Nurse shocked to discover her appendix had been removed without her permission


A THEATRE nurse was left “dumbfounded” to hear that blundering surgeons removed her appendix eight years ago without her permission.


Anne Marie Hickey only found out she had the organ removed when she went in for a new operation for suspected appendicitis.


Surgeons were left baffled when they couldn’t find the 47-year-old’s appendix and reached the conclusion that it must have been removed by a previous medical team in 2002 when she underwent a pancreas and kidney transplant.


Doctors were surprised to find Anne's appendix missing as they went to remove the organ


But Anne feels that it was “outrageous” that NHS Lothian has allowed the mistake to go unreported.


She said: “Initially they said categorically that it hadn’t been removed. I was dumbfounded. They said there was no appendix and it was a mystery.


“Removing part of somebody’s anatomy should be documented. The first thing we are taught is to document everything – and that’s as a nurse not as a doctor.


“I’ve never heard of anything like this before.”


Ms Hickey from Inverness was suffering severe stomach pain and doctors suggested she had appendicitis.


But while on the operating table at Raigmore Hospital medical staff found that Anne’s appendix was missing.


She was transferred to Edinburgh Royal Infirmary and had to endure a further ten days of agonising pain while medical staff deliberated on her condition before realising her pancreas transplant had failed.


Anne said: “I had an unnecessary operation. The signs of appendicitis were all there apparently but if it was in my notes they would have known straight away that it couldn’t have been that.


“It’s ridiculous and outrageous.”


Anne’s torment did not stop there as a string of NHS Lothian staff blunders led to further pain and embarrassment.


ERI medics were forced to remove the failed pancreas from the orginal transplant which left Anne with diabetes – she also suffered a heart attack during this operation.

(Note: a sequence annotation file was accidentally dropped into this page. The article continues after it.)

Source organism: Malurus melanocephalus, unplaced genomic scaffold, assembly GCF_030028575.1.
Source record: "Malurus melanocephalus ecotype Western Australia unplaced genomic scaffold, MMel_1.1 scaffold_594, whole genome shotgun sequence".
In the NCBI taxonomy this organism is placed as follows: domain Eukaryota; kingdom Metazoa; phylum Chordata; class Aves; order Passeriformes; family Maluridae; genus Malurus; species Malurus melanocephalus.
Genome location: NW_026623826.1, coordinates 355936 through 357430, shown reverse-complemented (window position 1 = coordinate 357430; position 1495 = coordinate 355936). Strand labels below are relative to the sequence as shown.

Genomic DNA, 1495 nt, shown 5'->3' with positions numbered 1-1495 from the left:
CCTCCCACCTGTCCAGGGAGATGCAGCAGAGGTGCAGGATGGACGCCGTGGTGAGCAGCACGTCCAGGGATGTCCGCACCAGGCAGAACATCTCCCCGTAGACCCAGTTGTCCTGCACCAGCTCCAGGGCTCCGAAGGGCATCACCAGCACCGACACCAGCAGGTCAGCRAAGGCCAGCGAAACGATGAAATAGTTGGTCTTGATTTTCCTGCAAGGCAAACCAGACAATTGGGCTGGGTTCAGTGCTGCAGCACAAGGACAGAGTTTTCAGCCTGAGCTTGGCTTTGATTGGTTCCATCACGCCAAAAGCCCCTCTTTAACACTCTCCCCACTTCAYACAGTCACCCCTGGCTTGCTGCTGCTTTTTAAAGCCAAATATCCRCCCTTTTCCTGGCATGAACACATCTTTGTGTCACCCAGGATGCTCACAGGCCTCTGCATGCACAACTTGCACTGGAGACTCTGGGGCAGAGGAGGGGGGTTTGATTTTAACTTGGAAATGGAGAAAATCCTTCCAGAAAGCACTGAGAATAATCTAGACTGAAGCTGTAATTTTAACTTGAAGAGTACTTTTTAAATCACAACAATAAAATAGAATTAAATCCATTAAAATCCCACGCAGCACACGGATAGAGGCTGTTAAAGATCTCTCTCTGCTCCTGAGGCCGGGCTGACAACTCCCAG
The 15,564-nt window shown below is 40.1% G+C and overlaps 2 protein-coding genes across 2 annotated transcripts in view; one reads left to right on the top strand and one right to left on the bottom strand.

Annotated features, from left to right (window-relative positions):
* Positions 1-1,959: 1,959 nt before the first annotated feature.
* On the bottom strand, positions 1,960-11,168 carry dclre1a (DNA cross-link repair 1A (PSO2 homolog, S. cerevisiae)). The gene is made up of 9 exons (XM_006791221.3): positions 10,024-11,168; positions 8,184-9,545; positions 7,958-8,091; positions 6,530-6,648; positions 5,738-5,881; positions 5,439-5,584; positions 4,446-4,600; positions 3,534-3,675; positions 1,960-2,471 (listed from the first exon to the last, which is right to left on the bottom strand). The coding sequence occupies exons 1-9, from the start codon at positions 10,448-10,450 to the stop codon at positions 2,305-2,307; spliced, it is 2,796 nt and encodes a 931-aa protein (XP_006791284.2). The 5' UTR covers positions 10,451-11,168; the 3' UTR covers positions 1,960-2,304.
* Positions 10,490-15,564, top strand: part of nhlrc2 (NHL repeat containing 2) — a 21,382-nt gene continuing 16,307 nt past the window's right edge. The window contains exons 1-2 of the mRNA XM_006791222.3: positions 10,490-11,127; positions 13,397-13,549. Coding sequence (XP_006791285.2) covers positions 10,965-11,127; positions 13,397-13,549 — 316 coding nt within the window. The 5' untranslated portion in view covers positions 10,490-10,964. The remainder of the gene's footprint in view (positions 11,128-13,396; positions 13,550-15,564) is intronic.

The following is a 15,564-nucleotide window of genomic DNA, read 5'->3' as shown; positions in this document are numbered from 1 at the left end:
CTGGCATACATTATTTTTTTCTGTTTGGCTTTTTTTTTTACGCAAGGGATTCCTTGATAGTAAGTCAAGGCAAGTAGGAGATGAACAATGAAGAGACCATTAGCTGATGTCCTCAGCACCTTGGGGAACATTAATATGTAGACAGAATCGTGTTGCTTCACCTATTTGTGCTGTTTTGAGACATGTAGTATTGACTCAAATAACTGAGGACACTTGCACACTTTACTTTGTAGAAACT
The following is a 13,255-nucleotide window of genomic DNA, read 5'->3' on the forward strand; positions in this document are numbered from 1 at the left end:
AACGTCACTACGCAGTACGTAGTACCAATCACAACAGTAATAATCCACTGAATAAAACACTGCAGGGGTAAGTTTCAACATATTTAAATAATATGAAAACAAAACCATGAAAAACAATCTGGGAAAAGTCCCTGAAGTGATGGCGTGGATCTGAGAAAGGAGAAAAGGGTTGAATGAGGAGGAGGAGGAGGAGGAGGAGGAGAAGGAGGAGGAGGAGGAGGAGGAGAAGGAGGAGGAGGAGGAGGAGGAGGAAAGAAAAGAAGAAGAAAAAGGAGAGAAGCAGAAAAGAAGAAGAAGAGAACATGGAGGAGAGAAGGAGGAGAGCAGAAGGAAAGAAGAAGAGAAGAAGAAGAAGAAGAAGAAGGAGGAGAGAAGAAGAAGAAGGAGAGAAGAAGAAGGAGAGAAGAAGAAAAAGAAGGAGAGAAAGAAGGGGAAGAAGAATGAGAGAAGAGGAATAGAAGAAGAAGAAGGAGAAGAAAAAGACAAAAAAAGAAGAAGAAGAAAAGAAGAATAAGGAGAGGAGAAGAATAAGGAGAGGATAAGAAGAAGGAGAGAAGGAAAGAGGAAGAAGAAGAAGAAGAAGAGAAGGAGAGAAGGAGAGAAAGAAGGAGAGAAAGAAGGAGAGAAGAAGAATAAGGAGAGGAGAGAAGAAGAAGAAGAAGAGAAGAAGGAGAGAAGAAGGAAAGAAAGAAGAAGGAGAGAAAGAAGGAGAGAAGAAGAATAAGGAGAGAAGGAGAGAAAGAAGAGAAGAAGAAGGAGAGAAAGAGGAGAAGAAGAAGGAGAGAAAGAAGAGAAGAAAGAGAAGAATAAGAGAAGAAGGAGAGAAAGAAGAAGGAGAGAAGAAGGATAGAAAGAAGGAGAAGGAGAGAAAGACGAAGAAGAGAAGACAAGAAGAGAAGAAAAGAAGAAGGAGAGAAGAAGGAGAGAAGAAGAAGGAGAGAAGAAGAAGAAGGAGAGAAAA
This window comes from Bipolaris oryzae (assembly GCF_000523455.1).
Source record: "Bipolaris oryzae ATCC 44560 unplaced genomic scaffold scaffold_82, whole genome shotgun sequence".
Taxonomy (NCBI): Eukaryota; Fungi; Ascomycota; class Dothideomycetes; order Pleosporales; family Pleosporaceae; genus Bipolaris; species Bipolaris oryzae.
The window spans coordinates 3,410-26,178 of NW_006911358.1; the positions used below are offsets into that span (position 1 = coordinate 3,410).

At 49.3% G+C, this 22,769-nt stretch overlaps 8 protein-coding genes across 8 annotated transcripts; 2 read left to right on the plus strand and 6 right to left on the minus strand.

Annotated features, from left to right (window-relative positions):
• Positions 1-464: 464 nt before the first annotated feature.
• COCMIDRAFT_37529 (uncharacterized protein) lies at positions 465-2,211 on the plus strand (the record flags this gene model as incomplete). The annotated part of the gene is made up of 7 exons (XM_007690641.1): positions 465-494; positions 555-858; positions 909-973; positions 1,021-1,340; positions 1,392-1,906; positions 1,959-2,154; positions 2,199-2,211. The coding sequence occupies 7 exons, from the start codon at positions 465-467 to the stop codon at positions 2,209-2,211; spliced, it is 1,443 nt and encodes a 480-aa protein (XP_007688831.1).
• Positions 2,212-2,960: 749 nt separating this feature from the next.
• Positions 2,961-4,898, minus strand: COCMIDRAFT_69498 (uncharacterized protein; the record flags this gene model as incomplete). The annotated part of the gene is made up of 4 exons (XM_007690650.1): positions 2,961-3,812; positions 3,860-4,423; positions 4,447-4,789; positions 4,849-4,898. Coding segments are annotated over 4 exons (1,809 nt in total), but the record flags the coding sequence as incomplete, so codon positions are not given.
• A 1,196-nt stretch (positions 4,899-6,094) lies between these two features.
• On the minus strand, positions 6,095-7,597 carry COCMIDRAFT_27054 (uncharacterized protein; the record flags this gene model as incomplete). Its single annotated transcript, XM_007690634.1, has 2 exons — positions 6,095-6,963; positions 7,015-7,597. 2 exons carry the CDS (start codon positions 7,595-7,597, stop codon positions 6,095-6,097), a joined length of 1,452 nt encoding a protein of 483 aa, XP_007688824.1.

The during her recovery she needed the assistance of two nurses to go to the toilet but only one would actually help her.


She fell to the floor and was forced to undergo skin-grafts after an accumulation of blood in her leg burst.


Ms Hickey lodged a complaint to the Scottish public services ombudsman who upheld her argument.


Recommendations regarding transplant protocol, communication and the investigation of complaints have been made to NHS Lothian.


The ombudsman said that health bosses failure to record the removal of the appendix was “unreasonable” and was compounded by the failure to inform both Anne and her GP.


It was also ruled that health chiefs failed to explain the catastrophic error.


Melanie Hornett, nurse director for NHS Lothian, who referred to Anne as ‘Mrs A’ said that she was just the victim of a routine procedure.


She said: “We accept the ombudsman’s recommendations in full and we have already put them into practice. Some units routinely remove the appendix during a pancreas transplant, while others do not.


“We agree that it is imperative that the information is documented and we have written to all transplant surgeons to request that it is noted to prevent a similar incident from happening again.


“As a result of Mrs A’s fall, moving and handling policies have been reviewed, the importance of reading individual care plans and listening to patients has been reiterated to nursing staff.”